Bill banning sale of e-cigarettes to under-18s goes to Cabinet

Anti-vaping legislation sought as 19 deaths and over 1,000 lung injuries reported in US

The Bill will also make it illegal for under-18s to sell vaping products. Photograph: PA Wire

The Bill will also make it illegal for under-18s to sell vaping products. Photograph: PA Wire

 

The sale of e-cigarettes to children is to be banned under legislation Minister for Health Simon Harris will bring to Cabinet later this month.

The Public Health (Tobacco Products and Nicotine Inhaling Products) Bill will prohibit the sale of “vapes” – tobacco- and nicotine-inhaling products – to persons under the age of 18.

It will also make it illegal for under-18s to sell such products. And the legislation will introduce a new licensing system for the retail sale of these items.

Despite significant progress in this area, tobacco remains one of the greatest challenges in the area of public health

Mr Harris will present a draft scheme or initial outline of the Bill to Cabinet for approval for full legislation.

The Minister said this week that 6,000 deaths a year in Ireland are caused by smoking.

Teenage schoolchildren who use e-cigarettes dramatically increase their chances of graduating to tobacco, research has shown. Photograph: Anthony Devlin/PA Wire
A vaporiser or electronic cigarette is used to inhale vapour made from liquid, concentrate or dry herb. File photograph: Anthony Devlin/PA Wire

In the United States, 19 deaths and more than 1,000 lung injuries have been attributed to vaping.

Greatest challenges

A vaporiser or electronic cigarette is used to inhale vapour made from liquid, concentrate or dry herb.

“Tobacco use has been estimated to cost Irish society a total of €10.7 billion annually in healthcare, productivity and other costs,” the Minister said.

“Despite significant progress in this area, tobacco remains one of the greatest challenges in the area of public health.”

Mr Harris said the legislation would help reach the goal of a tobacco-free Ireland by 2025. Tobacco-free means fewer than 5 per cent of the population smoking. An estimated 22 per cent of Irish adults are smokers, made up of 18 per cent who smoke every day and a further 4 per cent smoking occasionally, approximately 830,000 people in total.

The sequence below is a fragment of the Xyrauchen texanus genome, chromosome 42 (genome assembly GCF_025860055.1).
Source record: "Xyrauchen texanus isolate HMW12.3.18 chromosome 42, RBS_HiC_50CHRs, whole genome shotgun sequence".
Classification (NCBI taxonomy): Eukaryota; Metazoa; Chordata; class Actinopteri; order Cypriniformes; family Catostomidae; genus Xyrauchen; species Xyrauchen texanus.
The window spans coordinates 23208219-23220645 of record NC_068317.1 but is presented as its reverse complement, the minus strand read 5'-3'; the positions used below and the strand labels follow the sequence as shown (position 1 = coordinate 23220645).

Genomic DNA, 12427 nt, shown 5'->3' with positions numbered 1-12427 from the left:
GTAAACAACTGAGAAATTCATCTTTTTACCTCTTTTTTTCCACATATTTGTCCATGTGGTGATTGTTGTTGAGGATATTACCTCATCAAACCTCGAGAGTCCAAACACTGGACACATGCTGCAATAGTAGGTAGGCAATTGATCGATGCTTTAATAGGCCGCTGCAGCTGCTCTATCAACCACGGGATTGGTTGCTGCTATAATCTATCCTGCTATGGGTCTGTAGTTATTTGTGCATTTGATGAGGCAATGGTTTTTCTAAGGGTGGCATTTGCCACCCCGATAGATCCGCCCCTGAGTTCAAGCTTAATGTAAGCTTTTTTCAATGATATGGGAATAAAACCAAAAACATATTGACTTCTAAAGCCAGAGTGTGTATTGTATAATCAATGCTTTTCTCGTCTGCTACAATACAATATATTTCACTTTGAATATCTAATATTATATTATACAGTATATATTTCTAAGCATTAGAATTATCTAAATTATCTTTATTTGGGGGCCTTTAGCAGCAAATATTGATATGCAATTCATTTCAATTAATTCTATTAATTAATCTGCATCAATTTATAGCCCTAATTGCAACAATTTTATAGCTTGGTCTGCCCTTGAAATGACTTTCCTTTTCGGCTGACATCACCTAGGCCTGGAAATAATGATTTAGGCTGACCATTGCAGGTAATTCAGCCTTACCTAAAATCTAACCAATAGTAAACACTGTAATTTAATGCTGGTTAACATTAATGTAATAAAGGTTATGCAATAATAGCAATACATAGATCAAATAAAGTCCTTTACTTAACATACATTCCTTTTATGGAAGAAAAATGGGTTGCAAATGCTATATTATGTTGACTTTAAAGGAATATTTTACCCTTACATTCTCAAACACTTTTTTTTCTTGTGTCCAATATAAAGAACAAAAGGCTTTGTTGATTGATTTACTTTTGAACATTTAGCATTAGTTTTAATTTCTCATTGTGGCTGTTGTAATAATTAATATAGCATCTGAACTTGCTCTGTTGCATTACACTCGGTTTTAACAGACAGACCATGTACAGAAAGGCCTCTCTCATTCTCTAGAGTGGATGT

The Minister said the tobacco industry continued to adapt and “we must ensure it is not able to lure our children into this deadly addiction and we must continue to highlight the dangers tobacco poses”.

E-cigarette users at a vaping expo in China. E-cigarette vapour contains two previously undiscovered toxic chemicals, according to a new study. File photograph: Rolex Dela Pena/EPA
E-cigarette users trying out products at a vaping expo in China. File photograph: Rolex Dela Pena/EPA

Last week Fianna Fáil leader Micheál Martin said greater urgency was needed to deal with the growing problem of vaping because of the numbers of young people getting hooked on e-cigarettes.

‘Evil’ sectors

The former minister for health who introduced the smoking ban in 2004, described the tobacco industry as one of the most “evil” sectors that had “consigned millions to their death”.

Mr Martin highlighted the research from the Centres for Disease Control in the US about the deaths and injuries from vaping.

The Fianna Fáil leader said in the Dáil the tobacco industry was using the same strategy in vaping that it used with cigarettes by getting young people hooked with colourful, flavoured products and he could not understand how the industry was allowed to develop in the first place.

As well as a ban on the sale of vaping products to under-18s, he called for all advertising of these items to be prohibited as well.

Taoiseach Leo Varadkar agreed more urgency was needed on the issue but he said “there are lots of things that people do that are bad for your health that we don’t necessarily restrict them or ban advertising for them”.

He stressed that they had to look at the science and listen to the healthcare experts.